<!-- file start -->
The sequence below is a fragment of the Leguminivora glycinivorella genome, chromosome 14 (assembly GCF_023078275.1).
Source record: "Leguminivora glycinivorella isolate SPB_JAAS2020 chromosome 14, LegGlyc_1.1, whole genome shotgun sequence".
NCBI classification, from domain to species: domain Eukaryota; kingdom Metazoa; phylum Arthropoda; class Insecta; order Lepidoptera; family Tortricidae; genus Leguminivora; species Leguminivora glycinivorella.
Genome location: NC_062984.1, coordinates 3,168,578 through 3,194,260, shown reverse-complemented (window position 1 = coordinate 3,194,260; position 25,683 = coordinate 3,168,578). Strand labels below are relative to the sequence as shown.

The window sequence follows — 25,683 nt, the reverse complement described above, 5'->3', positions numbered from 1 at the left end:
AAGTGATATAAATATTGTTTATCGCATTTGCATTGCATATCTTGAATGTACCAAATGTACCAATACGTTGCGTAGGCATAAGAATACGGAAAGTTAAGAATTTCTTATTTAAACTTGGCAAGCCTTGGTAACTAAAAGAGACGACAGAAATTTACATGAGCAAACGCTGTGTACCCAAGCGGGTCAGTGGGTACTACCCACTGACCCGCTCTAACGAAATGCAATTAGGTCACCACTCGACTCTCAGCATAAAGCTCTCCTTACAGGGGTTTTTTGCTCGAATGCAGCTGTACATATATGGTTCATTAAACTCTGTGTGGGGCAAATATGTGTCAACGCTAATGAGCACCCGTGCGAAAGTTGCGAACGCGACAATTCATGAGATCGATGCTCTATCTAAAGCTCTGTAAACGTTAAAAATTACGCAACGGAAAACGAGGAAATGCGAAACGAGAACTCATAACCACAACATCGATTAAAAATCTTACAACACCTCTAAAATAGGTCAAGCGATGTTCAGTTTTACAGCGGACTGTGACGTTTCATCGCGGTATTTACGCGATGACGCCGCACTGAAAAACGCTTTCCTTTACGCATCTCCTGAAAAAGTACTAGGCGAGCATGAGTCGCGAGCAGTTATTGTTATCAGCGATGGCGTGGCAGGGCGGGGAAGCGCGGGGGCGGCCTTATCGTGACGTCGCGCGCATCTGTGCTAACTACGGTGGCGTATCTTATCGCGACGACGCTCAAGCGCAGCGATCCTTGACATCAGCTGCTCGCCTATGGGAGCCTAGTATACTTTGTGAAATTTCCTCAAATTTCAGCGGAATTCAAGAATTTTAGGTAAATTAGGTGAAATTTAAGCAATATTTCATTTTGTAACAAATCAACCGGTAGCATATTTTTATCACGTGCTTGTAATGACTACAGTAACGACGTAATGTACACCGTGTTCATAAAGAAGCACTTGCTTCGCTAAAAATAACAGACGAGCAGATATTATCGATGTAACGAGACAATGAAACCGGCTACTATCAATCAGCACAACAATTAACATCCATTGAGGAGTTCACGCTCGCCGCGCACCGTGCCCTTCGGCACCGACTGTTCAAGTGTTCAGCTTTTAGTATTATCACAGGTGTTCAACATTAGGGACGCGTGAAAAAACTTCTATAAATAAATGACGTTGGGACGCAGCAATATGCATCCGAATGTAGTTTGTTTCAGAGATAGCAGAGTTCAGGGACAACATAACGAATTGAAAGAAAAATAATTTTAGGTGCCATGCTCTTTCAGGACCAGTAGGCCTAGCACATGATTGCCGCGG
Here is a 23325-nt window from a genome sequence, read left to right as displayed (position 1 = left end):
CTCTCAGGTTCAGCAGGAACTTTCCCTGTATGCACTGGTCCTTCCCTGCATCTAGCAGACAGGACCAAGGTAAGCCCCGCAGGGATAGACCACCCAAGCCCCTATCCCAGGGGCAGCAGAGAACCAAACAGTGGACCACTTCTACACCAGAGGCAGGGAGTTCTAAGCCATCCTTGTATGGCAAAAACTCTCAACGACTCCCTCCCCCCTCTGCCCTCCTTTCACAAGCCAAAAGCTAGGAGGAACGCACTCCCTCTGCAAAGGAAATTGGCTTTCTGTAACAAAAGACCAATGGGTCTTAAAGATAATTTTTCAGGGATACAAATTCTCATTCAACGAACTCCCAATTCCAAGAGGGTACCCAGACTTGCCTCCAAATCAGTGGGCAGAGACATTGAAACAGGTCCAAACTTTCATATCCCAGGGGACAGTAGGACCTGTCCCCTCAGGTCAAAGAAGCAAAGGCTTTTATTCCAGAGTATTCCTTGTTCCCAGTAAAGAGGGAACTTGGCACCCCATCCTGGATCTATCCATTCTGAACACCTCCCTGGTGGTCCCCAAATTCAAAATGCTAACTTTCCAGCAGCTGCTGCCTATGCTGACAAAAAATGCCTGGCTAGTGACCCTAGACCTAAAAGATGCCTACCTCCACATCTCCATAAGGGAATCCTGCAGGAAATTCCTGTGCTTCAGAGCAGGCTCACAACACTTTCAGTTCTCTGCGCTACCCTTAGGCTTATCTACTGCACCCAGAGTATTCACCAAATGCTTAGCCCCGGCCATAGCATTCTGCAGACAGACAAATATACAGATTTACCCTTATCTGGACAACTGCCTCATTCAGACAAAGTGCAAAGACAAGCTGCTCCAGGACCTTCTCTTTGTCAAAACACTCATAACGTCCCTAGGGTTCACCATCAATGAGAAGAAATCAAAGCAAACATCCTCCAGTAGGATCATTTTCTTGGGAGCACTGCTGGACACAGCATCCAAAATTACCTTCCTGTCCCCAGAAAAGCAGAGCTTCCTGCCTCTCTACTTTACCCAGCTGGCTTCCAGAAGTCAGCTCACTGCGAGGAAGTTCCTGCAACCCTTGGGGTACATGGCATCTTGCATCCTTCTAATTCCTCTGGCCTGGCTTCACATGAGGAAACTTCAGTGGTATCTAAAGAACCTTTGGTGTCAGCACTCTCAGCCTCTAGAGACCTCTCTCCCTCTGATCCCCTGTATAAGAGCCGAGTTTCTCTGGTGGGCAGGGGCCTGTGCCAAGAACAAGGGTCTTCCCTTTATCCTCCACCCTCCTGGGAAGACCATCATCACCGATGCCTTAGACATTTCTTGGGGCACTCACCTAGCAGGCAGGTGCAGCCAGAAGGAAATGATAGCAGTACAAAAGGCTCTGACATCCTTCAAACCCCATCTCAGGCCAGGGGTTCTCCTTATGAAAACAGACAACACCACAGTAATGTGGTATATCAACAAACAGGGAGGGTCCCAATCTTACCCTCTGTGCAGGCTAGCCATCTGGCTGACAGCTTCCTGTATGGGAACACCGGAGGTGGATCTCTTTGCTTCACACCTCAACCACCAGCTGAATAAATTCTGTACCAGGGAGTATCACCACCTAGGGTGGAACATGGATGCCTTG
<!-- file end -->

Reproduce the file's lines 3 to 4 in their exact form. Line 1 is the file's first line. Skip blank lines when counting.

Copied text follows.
NCBI classification, from domain to species: domain Eukaryota; kingdom Metazoa; phylum Arthropoda; class Insecta; order Lepidoptera; family Tortricidae; genus Leguminivora; species Leguminivora glycinivorella.
Genome location: NC_062984.1, coordinates 3,168,578 through 3,194,260, shown reverse-complemented (window position 1 = coordinate 3,194,260; position 25,683 = coordinate 3,168,578). Strand labels below are relative to the sequence as shown.